Harry Potter and the house of bored kids

The school holidays. Jesus wept. Because booking things months in advance is not exactly my strong suit, this involves schlepping back and forth between the Hovel and the family home in Shepherd's Bush. It's like the opposite of commuting, or a weird variant of it: travelling not from home to office and back, but from home to sort-of home and back.

It is odd spending the week in the home in which my three children were born and raised. I know every inch of it: I sanded half the floorboards, painted half the window frames, and there are still some sections of wall where my initial colour scheme - bold, original, yet tasteful - has not been edited out of history. Three years on, there is still some of my crap waiting to be chucked out: 18 boxes of books and stuff, 20 to 30 per cent of the total, which I would like to keep but don't have space for. (The rest is gathering dust in my parents' loft, and they say they would rather not have any more, as they don't want their house to collapse on top of them. Fair enough.)

The boxes sit behind me, hulking sullenly in the living room, as I type. It is strange leaving the place to go back to the Hovel every day: saying goodbye to the children is far less pleasant than I let on, even if I know I'm going to be seeing them the next day. The melancholy generally lasts, I have discovered, until I get halfway up the escalator at Marble Arch.

Still, it is a delight to see them. By not being exposed to a grumpy father 24 hours a day, they seem to have turned into rather splendid young people, if I may say so myself. Their mother might even have had something to do with it. And as I have never been the kind of father who says anything even remotely like "let's go camping", they do not mind if we basically slob around all day.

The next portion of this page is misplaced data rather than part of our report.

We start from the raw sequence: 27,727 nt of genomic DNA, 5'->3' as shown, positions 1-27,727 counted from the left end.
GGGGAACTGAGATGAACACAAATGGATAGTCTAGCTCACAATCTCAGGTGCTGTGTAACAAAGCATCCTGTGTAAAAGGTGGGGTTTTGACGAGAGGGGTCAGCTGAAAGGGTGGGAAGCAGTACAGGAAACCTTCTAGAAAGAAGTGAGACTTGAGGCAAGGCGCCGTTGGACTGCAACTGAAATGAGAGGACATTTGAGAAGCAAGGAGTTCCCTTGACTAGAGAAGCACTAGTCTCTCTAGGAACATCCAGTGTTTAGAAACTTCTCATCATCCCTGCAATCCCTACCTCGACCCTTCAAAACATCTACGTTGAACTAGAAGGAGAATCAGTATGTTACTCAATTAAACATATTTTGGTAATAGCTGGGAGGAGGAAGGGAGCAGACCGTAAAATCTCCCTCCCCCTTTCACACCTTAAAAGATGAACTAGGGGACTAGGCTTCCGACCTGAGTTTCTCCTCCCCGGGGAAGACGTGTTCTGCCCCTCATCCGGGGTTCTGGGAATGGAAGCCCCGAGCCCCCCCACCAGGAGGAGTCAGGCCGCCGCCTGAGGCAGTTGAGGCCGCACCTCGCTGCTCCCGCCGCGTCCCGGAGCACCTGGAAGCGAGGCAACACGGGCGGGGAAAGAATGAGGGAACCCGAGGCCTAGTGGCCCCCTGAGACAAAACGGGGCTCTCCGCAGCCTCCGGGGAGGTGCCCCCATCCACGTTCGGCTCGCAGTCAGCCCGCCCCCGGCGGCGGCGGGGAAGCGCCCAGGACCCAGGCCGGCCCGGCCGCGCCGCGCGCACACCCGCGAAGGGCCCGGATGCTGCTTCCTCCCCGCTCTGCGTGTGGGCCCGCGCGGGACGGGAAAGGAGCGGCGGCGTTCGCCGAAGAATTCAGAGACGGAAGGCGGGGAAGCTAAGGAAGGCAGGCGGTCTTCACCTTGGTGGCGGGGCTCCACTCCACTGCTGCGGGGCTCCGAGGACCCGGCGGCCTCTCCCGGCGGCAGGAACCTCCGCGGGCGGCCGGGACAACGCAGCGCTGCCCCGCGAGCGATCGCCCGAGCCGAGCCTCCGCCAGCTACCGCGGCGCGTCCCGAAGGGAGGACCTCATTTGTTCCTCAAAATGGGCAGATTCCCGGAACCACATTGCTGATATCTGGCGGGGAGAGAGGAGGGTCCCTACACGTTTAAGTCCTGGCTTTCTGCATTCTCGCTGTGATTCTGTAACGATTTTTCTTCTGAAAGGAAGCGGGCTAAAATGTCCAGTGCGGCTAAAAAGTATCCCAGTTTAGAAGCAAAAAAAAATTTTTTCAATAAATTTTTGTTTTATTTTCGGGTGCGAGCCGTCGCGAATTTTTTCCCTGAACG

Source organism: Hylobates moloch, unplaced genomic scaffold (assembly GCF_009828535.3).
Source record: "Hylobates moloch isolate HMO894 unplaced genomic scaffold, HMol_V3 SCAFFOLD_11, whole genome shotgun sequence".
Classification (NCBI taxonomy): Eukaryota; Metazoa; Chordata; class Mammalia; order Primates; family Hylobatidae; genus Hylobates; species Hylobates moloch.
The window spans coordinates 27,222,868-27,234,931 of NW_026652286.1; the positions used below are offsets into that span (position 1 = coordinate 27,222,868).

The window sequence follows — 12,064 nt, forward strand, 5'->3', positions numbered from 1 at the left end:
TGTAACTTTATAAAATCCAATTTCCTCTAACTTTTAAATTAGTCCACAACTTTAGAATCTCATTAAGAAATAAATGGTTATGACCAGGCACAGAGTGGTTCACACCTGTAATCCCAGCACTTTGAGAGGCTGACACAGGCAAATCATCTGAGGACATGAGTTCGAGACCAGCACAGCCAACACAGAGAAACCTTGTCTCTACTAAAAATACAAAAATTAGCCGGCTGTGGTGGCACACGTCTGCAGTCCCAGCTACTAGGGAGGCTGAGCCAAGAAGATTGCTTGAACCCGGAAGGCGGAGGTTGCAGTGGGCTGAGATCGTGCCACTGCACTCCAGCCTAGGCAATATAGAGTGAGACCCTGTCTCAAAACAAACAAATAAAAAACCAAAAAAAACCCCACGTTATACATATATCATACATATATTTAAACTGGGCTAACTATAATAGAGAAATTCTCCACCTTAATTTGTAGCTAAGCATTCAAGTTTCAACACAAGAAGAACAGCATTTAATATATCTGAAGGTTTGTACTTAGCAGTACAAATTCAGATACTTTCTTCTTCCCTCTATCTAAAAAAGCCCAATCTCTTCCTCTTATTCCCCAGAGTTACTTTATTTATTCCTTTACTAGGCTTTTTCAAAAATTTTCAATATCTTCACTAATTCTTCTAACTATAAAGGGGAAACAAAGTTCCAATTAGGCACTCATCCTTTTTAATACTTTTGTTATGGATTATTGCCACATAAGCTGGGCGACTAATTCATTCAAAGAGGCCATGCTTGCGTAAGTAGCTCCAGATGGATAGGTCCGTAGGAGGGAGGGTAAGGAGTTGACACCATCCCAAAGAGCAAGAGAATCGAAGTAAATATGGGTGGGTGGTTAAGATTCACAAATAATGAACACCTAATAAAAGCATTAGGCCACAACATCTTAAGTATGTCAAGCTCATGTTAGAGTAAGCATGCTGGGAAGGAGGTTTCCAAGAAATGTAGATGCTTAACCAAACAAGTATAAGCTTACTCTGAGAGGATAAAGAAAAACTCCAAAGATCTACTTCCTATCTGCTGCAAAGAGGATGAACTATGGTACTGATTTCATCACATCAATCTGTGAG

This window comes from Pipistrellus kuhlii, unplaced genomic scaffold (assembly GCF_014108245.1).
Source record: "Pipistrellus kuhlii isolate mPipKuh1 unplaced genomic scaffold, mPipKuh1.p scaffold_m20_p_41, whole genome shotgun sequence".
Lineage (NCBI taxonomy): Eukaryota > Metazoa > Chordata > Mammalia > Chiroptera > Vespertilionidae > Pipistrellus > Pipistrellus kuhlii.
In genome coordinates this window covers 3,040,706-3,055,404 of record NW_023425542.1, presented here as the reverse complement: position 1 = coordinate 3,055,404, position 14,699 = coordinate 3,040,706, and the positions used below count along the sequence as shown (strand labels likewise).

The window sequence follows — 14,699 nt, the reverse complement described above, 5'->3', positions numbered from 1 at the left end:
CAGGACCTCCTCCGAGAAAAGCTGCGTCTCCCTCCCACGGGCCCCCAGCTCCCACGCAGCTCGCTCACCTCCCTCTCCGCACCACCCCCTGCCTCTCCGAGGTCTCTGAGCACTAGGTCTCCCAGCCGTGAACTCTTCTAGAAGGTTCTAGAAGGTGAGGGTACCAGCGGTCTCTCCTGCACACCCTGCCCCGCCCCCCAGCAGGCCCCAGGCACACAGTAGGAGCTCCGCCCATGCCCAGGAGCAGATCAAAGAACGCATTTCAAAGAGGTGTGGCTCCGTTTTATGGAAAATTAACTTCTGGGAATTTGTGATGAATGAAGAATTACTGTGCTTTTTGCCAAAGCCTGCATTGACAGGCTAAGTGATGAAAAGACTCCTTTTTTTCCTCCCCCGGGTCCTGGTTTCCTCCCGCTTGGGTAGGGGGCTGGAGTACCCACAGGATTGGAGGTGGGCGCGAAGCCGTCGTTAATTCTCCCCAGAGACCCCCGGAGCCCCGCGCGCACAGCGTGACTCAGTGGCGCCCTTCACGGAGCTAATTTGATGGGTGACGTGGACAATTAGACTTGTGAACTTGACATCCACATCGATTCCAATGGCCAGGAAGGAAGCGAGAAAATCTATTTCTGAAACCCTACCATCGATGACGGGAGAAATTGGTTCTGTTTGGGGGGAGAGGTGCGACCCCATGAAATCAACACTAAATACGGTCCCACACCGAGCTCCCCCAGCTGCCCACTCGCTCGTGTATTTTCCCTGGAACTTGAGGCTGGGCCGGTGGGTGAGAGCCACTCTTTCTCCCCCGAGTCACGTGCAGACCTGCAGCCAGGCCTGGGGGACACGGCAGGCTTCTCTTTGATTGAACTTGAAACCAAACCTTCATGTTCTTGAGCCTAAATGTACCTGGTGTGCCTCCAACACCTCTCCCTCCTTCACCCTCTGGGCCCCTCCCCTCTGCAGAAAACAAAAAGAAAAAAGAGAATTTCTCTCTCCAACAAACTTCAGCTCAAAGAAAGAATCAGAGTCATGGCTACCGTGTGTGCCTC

But there is still the problem of how to keep them entertained, to get them off the PlayStation. (Have you seen Call of Duty 6? It's a bit disturbing, frankly.) Open to suggestion, I am pleased to receive a text from their mother. "Why don't you take them out on a pedalo on the Serpentine?"

In theory, and with normal children, not to mention a normal father, or the kind of father you get in adverts, this is a perfectly good idea. And I think
it is rather nice that she is giving me ideas about what to do with them - for, like many men, I have little imagination when it comes to entertaining children, and am seized with that brain-freezing mixture of panic and shame that is what we feel when our limitations are made manifest to us.

Butterfly effect

To make matters worse, my children suffer from great inertia. Maybe they're like little balls of lightning when they're with their mother, but when they're with me they have to be scraped off the floor with a shovel.